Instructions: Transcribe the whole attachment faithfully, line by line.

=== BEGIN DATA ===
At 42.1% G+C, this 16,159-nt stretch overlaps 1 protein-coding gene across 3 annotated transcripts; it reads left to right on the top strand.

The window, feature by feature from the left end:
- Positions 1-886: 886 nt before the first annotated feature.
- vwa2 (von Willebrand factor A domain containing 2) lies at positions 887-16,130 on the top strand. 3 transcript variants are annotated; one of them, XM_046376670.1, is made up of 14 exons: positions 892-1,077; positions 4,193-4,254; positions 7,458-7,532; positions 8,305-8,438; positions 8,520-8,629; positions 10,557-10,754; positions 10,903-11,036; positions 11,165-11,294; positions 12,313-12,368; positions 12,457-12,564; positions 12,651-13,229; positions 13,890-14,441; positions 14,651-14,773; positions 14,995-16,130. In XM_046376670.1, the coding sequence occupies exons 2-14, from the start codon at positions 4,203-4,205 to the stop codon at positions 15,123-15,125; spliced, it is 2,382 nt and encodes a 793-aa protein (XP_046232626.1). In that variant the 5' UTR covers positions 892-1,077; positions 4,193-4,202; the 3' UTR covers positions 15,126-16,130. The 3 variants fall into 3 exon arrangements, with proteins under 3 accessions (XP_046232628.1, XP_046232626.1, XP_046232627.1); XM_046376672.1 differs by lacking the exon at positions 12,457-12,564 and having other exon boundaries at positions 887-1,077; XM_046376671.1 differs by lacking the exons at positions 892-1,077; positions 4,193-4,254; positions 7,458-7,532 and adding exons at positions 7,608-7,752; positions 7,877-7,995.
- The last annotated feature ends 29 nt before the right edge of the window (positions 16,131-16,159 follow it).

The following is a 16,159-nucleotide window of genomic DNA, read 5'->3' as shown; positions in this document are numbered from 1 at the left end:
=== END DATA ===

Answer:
At 42.1% G+C, this 16,159-nt stretch overlaps 1 protein-coding gene across 3 annotated transcripts; it reads left to right on the top strand.

The window, feature by feature from the left end:
- Positions 1-886: 886 nt before the first annotated feature.
- vwa2 (von Willebrand factor A domain containing 2) lies at positions 887-16,130 on the top strand. 3 transcript variants are annotated; one of them, XM_046376670.1, is made up of 14 exons: positions 892-1,077; positions 4,193-4,254; positions 7,458-7,532; positions 8,305-8,438; positions 8,520-8,629; positions 10,557-10,754; positions 10,903-11,036; positions 11,165-11,294; positions 12,313-12,368; positions 12,457-12,564; positions 12,651-13,229; positions 13,890-14,441; positions 14,651-14,773; positions 14,995-16,130. In XM_046376670.1, the coding sequence occupies exons 2-14, from the start codon at positions 4,203-4,205 to the stop codon at positions 15,123-15,125; spliced, it is 2,382 nt and encodes a 793-aa protein (XP_046232626.1). In that variant the 5' UTR covers positions 892-1,077; positions 4,193-4,202; the 3' UTR covers positions 15,126-16,130. The 3 variants fall into 3 exon arrangements, with proteins under 3 accessions (XP_046232628.1, XP_046232626.1, XP_046232627.1); XM_046376672.1 differs by lacking the exon at positions 12,457-12,564 and having other exon boundaries at positions 887-1,077; XM_046376671.1 differs by lacking the exons at positions 892-1,077; positions 4,193-4,254; positions 7,458-7,532 and adding exons at positions 7,608-7,752; positions 7,877-7,995.
- The last annotated feature ends 29 nt before the right edge of the window (positions 16,131-16,159 follow it).

The following is a 16,159-nucleotide window of genomic DNA, read 5'->3' as shown; positions in this document are numbered from 1 at the left end: